The mantra that arrived in my head about a week before my birthday is this, “If not now, when?” This birthday and this number 60 tells me that I do not have all the time in the world, so to quote Meatloaf, “What’s it gonna be?”

“If not now, when?” is asking me—when are you going to stop caring what other people think? And when are you going to do your creative work? And if you really do want to play the violin again, when are you going to make that call and get started? And a biggie: When are you going to dress only to please yourself—and what exactly—would that look like?

I like clothes a lot and so clothing is an easy language and symbol for me. I look in my closet and I wonder, “Do I really like my own clothes? Or do I own these so I can fit in, to be liked, to present a certain kind of professional appearance…“If not now, when?” am I going to change that?

But my wardrobe also confronts me at 60 in another slightly morbid but also invigorating way: There is a very good chance that most of the clothes in my closet will be there when I die. I buy good things and I keep clothes a long time so the rack of jackets and drawer of scarves I am looking at today is pretty close to what John and my friends will sort and pack after my death. I am looking at what they will look at, and it makes me ask, “Am I OK with that?”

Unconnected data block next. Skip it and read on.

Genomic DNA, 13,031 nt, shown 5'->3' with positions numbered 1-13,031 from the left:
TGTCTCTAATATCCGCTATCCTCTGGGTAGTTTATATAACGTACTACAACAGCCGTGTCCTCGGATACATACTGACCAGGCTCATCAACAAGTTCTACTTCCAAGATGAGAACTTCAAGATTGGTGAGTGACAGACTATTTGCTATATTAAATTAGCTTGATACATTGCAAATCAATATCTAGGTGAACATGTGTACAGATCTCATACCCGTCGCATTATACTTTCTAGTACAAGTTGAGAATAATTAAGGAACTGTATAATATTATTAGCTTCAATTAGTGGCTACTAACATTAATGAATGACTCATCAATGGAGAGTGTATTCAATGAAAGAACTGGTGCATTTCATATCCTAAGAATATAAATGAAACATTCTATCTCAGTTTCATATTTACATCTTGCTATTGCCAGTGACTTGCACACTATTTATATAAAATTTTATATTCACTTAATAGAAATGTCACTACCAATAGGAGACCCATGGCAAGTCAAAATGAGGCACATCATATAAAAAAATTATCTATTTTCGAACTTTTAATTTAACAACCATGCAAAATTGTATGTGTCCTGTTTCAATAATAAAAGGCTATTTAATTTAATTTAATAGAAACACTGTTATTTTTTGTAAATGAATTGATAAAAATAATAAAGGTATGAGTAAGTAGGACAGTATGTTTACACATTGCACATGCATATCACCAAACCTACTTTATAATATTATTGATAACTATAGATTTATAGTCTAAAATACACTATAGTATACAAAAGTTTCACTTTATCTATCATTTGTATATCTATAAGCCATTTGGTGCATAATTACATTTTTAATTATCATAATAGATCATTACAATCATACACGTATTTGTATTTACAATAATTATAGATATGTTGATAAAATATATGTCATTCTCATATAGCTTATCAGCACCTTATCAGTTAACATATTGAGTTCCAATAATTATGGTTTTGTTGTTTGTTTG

I told this to one friend who was horrified but I swear it’s a very helpful perspective. At 60 it absolutely makes me ask: Am I clogs? Am I skinny jeans? And do I really need another leather bucket bag?

In this way I am enjoying the intensity and self-examination of sixty. We’ll see what the rest of the year—and my closet holds.

Saturday, August 24, 2013

New Books About Cancer and Cancer Research

In today's Wall Street Journal there is a review by Laura Landro of two new books about cancer. Her review as well as the two books make good reading.